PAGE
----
How to Negotiate Like A Pro In Long-term Negotiations

by Mary Greenwood - Date: 2007-01-06 - Word Count: 645 Share This!

Ever notice that negotiations usually go much better when there is a history of trust from previous successful negotiations? That is no accident. The good will that is built up over the years allows the other party to accept your positions at face value. However those negotiations can get flat and you might want to try something new as well. Here are some tips to build on that long term relationships during negotiations.

Look To The Past For Inspiration.

Usually I say look to the future, and that the past is called the past for a reason. That is because the usual negotiations are unsuccessful and the past may be a source of frustration and pain. However, when there is a history of successful negotiations, the negotiations themselves are a source for study. Try to analyze what has worked and what might need improvement. Even if you are pleased with the results, what could make the negotiations better? For example, you could ask questions like the following:

1. Was I prepared enough?

2. Did I give in too soon?

3. Were any mistakes made?

4. What worked and would I use that technique again?

5. What did not work and how can I improve?

Look To The Past for Pitfalls or Drawbacks

Even though successful negotiations predict further successful negotiations, negotiations with the same parties for several years do have some drawbacks or pitfalls. The negotiations can be predictable and even boring and the parties can become complacent. The parties anticipate what the other side is going to do so that there is no element of surprise. When it is time to close the deal, they are more likely just to split the difference. Negotiations repeated over the years can go flat. As they say, familiarity can breed contempt. If the parties know each other's moves, they can predict where the negotiations are going. Sometimes the negotiators just go through the motions and don't put much thought into the process. Each person has a role and they just go back and forth as they always have. Sometimes the expectations are fairly low and that can affect the bottom line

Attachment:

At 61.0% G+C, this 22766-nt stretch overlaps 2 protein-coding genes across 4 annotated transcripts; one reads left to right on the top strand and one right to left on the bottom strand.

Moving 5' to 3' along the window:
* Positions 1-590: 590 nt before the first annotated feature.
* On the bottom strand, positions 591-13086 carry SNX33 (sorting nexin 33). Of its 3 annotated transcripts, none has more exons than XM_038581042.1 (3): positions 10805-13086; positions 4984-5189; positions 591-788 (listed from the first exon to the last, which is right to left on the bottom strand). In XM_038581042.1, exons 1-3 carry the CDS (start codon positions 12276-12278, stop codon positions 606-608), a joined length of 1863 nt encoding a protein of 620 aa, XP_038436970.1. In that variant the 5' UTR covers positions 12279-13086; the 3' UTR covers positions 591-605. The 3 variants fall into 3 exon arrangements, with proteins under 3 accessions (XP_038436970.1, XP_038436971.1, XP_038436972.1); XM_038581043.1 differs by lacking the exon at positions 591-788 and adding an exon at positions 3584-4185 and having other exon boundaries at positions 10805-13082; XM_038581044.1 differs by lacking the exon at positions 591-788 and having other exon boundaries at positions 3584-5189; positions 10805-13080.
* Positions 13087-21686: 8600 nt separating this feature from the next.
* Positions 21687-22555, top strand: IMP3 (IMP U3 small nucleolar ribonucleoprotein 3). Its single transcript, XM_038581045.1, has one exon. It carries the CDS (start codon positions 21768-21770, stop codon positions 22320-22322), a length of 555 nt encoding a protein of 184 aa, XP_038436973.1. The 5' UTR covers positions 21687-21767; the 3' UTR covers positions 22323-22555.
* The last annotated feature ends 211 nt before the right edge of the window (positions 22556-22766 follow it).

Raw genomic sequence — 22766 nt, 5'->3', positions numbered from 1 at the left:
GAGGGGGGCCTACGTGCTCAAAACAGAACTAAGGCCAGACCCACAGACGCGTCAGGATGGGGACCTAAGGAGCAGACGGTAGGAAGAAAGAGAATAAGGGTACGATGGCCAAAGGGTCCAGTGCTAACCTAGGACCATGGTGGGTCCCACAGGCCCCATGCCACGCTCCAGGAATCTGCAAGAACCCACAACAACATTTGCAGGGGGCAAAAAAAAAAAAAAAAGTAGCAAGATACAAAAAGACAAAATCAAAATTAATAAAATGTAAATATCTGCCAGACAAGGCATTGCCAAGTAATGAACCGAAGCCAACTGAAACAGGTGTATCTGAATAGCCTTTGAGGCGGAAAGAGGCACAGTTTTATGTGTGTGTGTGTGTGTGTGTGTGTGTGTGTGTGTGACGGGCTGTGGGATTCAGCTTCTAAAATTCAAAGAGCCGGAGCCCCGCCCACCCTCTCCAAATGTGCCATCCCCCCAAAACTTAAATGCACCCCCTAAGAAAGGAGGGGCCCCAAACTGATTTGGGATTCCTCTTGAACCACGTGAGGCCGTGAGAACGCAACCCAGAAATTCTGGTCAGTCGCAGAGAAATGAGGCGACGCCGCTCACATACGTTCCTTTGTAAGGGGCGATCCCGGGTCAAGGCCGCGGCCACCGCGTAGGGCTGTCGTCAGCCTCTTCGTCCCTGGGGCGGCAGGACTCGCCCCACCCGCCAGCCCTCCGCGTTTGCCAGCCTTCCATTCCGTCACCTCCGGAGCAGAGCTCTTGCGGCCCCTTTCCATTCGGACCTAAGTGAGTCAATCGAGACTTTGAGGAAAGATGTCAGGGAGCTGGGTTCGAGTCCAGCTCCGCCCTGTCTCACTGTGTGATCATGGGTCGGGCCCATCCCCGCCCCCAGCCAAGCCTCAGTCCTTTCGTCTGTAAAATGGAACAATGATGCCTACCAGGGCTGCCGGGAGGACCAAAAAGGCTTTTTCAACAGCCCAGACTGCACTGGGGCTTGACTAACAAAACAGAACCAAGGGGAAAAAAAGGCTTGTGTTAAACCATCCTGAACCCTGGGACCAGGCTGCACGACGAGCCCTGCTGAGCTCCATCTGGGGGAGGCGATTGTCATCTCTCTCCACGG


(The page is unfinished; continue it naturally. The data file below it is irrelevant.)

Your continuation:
Try Something New

You might want to assign some different people to the negotiating team or pick a new chief negotiator to shake things up. You might want to add a new formula for the payment of fees. You might try to ask for something new this year, something you really want. You might start in a different order. Start with the important items if you have been starting with the easy items. Maybe you want to start all over again and start from scratch and build a new contract. This is fairly drastic but might be worth a try. If you are happy with last year's contract, then you might want to think of some brand new provisions. If you don't ask, you don't get.

Be Prudent

Even though you may want to try something new, be prudent on how you implement it. Don't risk everything just for the sake of trying something new. Experiment by trying one or two minor changes and see how it works. Don't allow years of successful negotiations to be jeopardized for the sake of innovation. You will need to assess the situation to see if the tried and true is still working or whether the parties have become complacent and need some new strategies at the negotiation table.

In conclusion, a long term negotiations are usually built on mutual trust and will likely predict good future negotiations. However, it will up to you to decide whether the parties are complacent and caught up in a routine or are already at their peak performance. You may have to try something new to put some new zest in the negotiations. Or you may want to continue the techniques that have worked in the past. The point is that there should be a review to determine the strategies for future negotiations.

Related Tags: conflict resolution, problem solving, negotiating, negotiations, mediation

Mary Greenwood, J.D., LL.M, Arbitrator, Mediator, Author of How to Negotiate like a Pro, 41 Rules for Resolving Disputes Available at Visit HOWTONEGOTIATE@AOL.COM, DIY Award 2006

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